The Trust it is also a long-term project that will be as much about involving and including people in the democratic life of the organisation and in the city, and about giving more power, authority and resources to fans when they enter conversations with the club owners. There is already talk of doing more to support local charities and the great work of the Branch Liaison Committee (BLC) and the Foundation of Light.
Another member asked whether the new can Trust will be able to challenge an unwanted takeover of Sunderland AFC on, for example, ethical grounds? Dave Rose, the RAWA Vice Chair, answered that the Trust committee would be in the position to “do some digging”, some potential buyers many allow the Trust to do it’s own due diligence (but then you’d expect it would only be those with something to hime, and that most successful takeovers will be negotiated privately and not be trailed to the supporters in advance. In most scenarios, such as the one at Newcastle right now, the role of the Trust comes down to canvassing opinion and establishing what the a majority view is amongst the members. Newcastle fans are, on the whole it turns out, rather happy to be going down the road of being owned by the sovereign wealth fund of the Saudi Arabian state despite whatever the private views of their Trust board may be.
It is possible for us to have a place on the Sunderland AFC board ourselves if we collectively buy shares in the club, and there is the also prospect that a benevolent owner might gift shares to the Trust as part of any takeover deal, which has also happened elsewhere in the past. In this case, any further takeover would be seen by the Trust and we would play a greater role in the negotiations. It was noted, however, that this hypothetical person who would represent the Trust on the club’s Board would need to navigate the currents of opinion that swirl through our considerable fanbase.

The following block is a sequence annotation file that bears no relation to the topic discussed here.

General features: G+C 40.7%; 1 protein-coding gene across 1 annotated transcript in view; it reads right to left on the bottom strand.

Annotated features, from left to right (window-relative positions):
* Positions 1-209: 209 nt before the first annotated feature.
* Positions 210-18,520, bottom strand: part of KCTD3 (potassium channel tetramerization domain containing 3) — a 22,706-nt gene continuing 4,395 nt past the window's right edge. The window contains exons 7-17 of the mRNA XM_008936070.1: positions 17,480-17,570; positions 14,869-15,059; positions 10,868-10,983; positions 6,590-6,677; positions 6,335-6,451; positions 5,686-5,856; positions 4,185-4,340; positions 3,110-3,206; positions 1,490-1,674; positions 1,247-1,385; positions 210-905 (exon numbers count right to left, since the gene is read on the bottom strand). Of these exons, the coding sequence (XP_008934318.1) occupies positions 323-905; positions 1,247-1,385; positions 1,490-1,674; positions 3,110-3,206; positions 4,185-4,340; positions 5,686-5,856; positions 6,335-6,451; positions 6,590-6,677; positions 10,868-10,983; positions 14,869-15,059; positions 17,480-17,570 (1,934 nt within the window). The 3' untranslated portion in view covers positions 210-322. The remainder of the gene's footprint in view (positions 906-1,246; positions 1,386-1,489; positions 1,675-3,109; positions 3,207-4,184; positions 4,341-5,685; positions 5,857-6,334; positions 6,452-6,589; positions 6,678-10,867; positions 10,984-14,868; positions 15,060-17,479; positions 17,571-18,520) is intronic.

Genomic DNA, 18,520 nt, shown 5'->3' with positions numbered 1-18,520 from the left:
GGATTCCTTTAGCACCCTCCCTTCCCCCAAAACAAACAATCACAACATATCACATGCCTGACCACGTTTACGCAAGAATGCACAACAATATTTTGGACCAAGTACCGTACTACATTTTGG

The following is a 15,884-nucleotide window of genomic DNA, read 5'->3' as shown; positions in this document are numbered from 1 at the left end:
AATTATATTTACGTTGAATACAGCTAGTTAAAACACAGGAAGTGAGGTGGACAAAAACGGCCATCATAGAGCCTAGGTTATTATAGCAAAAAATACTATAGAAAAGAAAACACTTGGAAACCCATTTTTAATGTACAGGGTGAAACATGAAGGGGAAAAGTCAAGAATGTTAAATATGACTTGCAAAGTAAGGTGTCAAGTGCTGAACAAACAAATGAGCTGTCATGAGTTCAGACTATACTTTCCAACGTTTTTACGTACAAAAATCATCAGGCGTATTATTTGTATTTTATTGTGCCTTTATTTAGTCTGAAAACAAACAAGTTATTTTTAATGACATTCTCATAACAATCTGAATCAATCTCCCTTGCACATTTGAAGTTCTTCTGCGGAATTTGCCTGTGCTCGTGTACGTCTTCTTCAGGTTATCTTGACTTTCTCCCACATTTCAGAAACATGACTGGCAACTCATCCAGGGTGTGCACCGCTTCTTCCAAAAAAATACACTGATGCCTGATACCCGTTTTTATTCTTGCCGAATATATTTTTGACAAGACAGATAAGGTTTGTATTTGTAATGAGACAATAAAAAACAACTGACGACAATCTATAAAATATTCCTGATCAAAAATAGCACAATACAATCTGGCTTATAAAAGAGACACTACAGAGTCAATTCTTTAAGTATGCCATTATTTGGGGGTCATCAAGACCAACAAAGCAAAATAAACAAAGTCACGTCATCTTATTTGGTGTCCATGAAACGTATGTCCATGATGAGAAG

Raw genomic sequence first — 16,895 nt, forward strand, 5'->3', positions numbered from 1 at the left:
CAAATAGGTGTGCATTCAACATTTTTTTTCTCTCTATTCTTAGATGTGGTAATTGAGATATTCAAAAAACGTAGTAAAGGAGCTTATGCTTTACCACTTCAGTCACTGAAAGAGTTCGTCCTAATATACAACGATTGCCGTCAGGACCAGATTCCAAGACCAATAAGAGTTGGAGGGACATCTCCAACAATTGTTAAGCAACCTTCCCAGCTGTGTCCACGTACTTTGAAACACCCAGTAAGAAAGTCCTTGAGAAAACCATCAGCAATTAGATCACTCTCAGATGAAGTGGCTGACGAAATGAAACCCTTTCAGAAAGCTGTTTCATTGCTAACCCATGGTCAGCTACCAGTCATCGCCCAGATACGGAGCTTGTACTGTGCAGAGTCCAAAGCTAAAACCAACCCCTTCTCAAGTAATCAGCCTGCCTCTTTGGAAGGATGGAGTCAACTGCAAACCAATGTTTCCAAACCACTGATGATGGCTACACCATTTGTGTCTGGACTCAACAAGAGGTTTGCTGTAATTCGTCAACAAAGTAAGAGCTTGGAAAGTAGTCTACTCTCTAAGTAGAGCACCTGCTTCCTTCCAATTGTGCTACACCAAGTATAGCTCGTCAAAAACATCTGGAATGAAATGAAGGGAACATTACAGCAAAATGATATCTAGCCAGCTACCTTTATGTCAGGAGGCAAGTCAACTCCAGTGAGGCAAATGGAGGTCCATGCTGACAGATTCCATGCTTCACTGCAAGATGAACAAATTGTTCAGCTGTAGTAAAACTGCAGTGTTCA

At the minute, the “Structured Dialogue” meetings serve this purpose, and EFL rules state that the club must meet with supporters twice a year, and independent democratic organisation are specifically mentioned, but there’s nothing to stop the club freezing out RAWA from future meetings. Rose outlined at the meeting how some Supporters Trusts around England are more active than others, and activism and protest is generally centred around issues of ticket pricing and other matchday problems, yet all the while they have a responsibility to maintain a relationship with the Board.
The meeting will, I hope, prove to be the start of the rejuvenation of our club. Important to build the membership of the Red & White Army now, and over 600 new members have signed up in last week alone. The stronger and more powerful the voice of the fans is, the more likely we are to be successful at pulling together, united in a common purpose to get our once great institution back where it belongs.
This evening is one for celebration - there’s not been much cause recently - but the hard work starts now. And it’s up to all of us to make a success of it.
Is it just possible that two shipbuilding, coastal cities elsewhere in Europe whose clubs play in red and white could provide models for a post-Donald future at Sunderland? @MackemRich considers the potential of the member-led socio model.— Roker Report (@RokerReport) January 15, 2020